was sufficient for the task before him—the task which had ended in the capture of three raiders. No, once her brother had been

captured, she had not been able to communicate with him prior to his being rendered unconscious. No, she had no way of knowing

if the captain was alive or dead. She did not try to hide the fact that she had attempted to rescue her brother. And she admitted to

having been the inadvertent cause of Terran casualties as she’d fled Budapest on her desperate run back to the Galleon.

She felt, however, a certain reluctance to go into the details of her last half-hour upon Terran soil. Even Crusty knew only some of

what had transpired inside Wallace’s cottage—how the Terran Chancellor had believed Jess to be a terrorist, how Jess had

escaped with the assistance of Pavel and Brian Wallace.

The debriefing brought sharp emotions to the surface of Jessamyn’s thoughts once more. Her loss of family and friends seemed

fresh again, a raw and scraping pain as if she’d inhaled Mars-sand. A look at Crusty’s downcast eyes and tight-drawn brows told

her he shared her feelings. She was certain Crusty felt as relieved as she did when the debriefing was declared at an end.

But she was surprised and touched when Crusty turned to the Secretary, saying, “We ain’t doing no more pictures tonight. The kid

needs to see her mom and dad. Tell the news folks they can use what they already got.”

Mei Lo nodded and held a hand up to silence Nessa’s spluttering response. “That will be all for today, Nessa,” the Secretary said in

a firm voice. “Crusty, I believe your father is eagerly awaiting a visit,” she added, smiling.

“I’m sure he is,” muttered Crusty. “But first I’d like to know who you had in mind for giving the Galleon a thorough look-over.”

The Secretary smiled, and Jess was relieved to see it was a genuine smile this time.

“I take it you’d like the position?” asked Mei Lo, conspiratorially. “They’ve got your name down for a promotion to a desk job.”

Crusty laughter, low and gruff, was all the answer the Secretary needed.

“I’ll inform MCC that I’m appointing you to the Galleon instead,” she said. “Jessamyn, if I might have a word?”

Jess reached out a hand to grasp Crusty’s forearm before he left. Her face, turned from the Secretary, shot Crusty a wide-eyed

farewell.

He reached his large arms around her narrow shoulders and whispered into Jessamyn’s ear. “Don’t you fret, kid. Things’ll be back

to normal in no time.”

But Jess felt very, very alone as she watched her last remaining crewmate disappear around a corner. She was home, and she

loved her planet, but it no longer felt the same to her. What if her parents had stayed away because they didn’t want to see her?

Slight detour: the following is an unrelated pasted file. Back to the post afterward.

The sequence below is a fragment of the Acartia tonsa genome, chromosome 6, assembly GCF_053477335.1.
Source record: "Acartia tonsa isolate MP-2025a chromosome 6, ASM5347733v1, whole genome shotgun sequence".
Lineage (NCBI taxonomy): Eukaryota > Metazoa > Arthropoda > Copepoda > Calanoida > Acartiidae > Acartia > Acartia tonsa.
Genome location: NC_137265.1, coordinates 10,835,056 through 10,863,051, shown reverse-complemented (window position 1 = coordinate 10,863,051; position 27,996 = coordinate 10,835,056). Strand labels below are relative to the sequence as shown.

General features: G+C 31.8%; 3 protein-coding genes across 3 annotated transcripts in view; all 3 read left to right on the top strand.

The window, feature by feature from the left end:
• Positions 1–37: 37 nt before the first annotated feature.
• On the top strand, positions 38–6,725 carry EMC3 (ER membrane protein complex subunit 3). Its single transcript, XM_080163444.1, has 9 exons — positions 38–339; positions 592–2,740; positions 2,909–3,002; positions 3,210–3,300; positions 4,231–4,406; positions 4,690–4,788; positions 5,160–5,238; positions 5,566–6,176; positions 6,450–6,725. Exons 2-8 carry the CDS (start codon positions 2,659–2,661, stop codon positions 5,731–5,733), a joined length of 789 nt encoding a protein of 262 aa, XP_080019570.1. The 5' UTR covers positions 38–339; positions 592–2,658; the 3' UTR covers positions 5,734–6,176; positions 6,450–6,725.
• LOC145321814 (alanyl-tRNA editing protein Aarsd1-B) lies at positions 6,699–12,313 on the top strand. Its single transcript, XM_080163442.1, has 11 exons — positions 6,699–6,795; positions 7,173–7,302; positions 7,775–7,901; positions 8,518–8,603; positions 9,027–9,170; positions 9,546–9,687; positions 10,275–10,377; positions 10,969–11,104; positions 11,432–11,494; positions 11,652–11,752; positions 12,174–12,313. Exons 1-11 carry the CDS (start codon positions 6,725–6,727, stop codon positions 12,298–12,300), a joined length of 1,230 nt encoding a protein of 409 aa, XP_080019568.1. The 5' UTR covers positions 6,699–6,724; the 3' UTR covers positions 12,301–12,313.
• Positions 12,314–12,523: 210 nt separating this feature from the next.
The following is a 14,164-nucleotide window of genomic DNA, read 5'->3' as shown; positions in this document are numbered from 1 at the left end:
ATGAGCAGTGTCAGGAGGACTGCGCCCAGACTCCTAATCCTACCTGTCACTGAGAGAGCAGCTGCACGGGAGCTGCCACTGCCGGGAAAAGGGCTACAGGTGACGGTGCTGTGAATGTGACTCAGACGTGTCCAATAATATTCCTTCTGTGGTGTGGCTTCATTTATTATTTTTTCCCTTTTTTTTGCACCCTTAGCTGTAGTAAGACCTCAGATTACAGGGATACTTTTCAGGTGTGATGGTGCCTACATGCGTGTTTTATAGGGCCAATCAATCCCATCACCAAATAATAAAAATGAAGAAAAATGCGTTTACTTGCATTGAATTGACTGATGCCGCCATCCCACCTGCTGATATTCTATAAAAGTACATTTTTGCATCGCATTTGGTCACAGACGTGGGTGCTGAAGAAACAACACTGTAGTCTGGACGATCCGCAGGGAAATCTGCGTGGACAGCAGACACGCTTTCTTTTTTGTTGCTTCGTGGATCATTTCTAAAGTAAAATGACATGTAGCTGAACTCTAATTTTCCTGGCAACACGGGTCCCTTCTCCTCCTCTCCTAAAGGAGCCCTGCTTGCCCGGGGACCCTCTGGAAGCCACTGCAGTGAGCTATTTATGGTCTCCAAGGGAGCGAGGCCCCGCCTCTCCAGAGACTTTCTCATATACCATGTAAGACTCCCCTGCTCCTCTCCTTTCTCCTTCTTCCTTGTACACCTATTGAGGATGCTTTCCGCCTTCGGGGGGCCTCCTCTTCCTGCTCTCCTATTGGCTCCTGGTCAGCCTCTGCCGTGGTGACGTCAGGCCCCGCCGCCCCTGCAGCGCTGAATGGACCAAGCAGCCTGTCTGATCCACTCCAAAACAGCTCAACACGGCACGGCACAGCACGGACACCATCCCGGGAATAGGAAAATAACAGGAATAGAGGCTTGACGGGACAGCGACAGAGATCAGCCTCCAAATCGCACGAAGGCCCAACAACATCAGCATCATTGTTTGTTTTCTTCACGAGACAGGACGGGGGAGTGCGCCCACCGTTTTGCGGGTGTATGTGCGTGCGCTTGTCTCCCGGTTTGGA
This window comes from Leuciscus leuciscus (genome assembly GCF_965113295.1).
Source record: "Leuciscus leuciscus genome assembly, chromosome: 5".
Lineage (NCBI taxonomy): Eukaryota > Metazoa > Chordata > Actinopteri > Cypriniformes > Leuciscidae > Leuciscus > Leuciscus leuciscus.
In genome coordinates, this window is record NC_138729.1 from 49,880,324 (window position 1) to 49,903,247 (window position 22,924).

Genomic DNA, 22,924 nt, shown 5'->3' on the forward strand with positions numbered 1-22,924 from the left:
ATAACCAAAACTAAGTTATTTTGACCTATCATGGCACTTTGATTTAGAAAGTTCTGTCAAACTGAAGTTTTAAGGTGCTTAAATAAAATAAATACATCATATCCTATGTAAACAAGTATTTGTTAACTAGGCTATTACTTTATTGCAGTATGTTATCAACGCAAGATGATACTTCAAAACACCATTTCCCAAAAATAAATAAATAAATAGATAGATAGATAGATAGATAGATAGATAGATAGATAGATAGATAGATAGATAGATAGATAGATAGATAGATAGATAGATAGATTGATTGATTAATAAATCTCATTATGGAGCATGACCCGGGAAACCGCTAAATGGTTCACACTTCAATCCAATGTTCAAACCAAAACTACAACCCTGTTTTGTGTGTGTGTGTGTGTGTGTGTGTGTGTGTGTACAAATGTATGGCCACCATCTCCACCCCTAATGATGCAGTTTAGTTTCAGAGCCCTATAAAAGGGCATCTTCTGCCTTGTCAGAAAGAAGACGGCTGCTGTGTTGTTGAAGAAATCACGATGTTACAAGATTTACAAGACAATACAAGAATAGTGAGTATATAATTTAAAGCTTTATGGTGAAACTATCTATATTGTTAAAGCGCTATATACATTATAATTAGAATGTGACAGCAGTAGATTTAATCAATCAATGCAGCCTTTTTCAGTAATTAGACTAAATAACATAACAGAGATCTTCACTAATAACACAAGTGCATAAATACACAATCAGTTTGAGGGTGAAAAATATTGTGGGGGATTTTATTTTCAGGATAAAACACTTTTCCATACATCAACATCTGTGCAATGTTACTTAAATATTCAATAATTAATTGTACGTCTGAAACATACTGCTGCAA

Didn’t want the reminder of the loss of their son? She felt suddenly afraid to go home.

“You held a few things back in there,” said Mei Lo in a soft voice, bringing Jessamyn back to the present.

Jess nodded, her eyes meeting those of the Secretary without flinching.

“I want you to consider carefully the possible consequences of either telling me more or keeping it from me,” said Mei Lo. “Right

now, you need to get home, see your family, and get some sleep. Tomorrow, you and I have things to discuss. Agreed?”

Jessamyn nodded.

“I’ll send my driver for you at 09:00.”

Jess flushed. “That won’t be necessary.”

The Secretary smiled. “I’m afraid it will be. You’re a planetary treasure now, Jessamyn. There’s a driver expecting you at the front

desk as we speak. Your life will be more complex now, but I’m confident you’ll rise to the occasion.” Mei Lo gave Jess a brief hug

and turned down the hall, leaving Jessamyn nothing to do but find the chauffeur appointed for her conveyance.

On the short drive home, Jess noticed details she hadn’t paid any attention to since she was a child. She was struck by the soft glow

of New Houston, at how she could squint her eyes ‘til they were nearly shut and make the city lights flicker, candle-like. Mars’s sky

seemed to her by night a thing immensely comforting, a dark blanket draped over her form like someone tucking her into bed for the

night. Home-yearnings brought a sharp prickling to her eyes. She would not think of tomorrow or the day after. She would welcome

only this present moment, this homecoming.

The Secretary must have contacted her parents; Jess saw the familiar suited form of her father waiting beside the drive outside her

home. Automatically, she checked her own helmet—the simple action came back easily. Would it be as simple to step back inside

her family? Her heart seemed to leap its way into her throat as she made out her dad’s features.

“This is good,” she said to the driver, half-rising from her seat as the vehicle slowed and halted. “Thanks,” she cried over her

shoulder, swinging the door open. And then she was bounding, bouncing, half-flying toward to the arms of one who loved her best in

all the world, ready for that which looked and smelled and sounded and felt familiar—ready for home.

Their helmets smacked as father and daughter collided. No words were spoken, and if Jess or perhaps her father wasted the water

of a spilled tear or two, the Marsian sky, quiet and sheltering, kept the secret.

Eventually, the pair made their way through the front airlock and into the familiar round house.

“Your mother …” Jessamyn’s father broke off. “It’s been hard for her since we got the news about Ethan. She didn’t feel like she

could face the crowds at touchdown today.”

“It’s okay,” said Jess. She hadn’t enjoyed the crowds, either.

“And then, well, she fell asleep waiting for you to get home and I didn’t have the heart to wake her—”

“It’s okay,” Jessamyn heard herself repeating. It felt anything but okay that her own mom wasn’t awake to give her a hug. “I’ll see her

in the morning.”

“Jess,” said her father, frowning and looking toward the room her mother slept in.

“It’s okay, Dad. Really. I’m tired.”

Father and daughter stared at one another, unable to find words that felt as if they were the right size or shape or color.

Finally her father spoke. “It’s good to have you home, Jessie.”

The answer Jess knew she should give stuck in her throat. She couldn’t say it was good to be home when so many things felt awful

and wrong.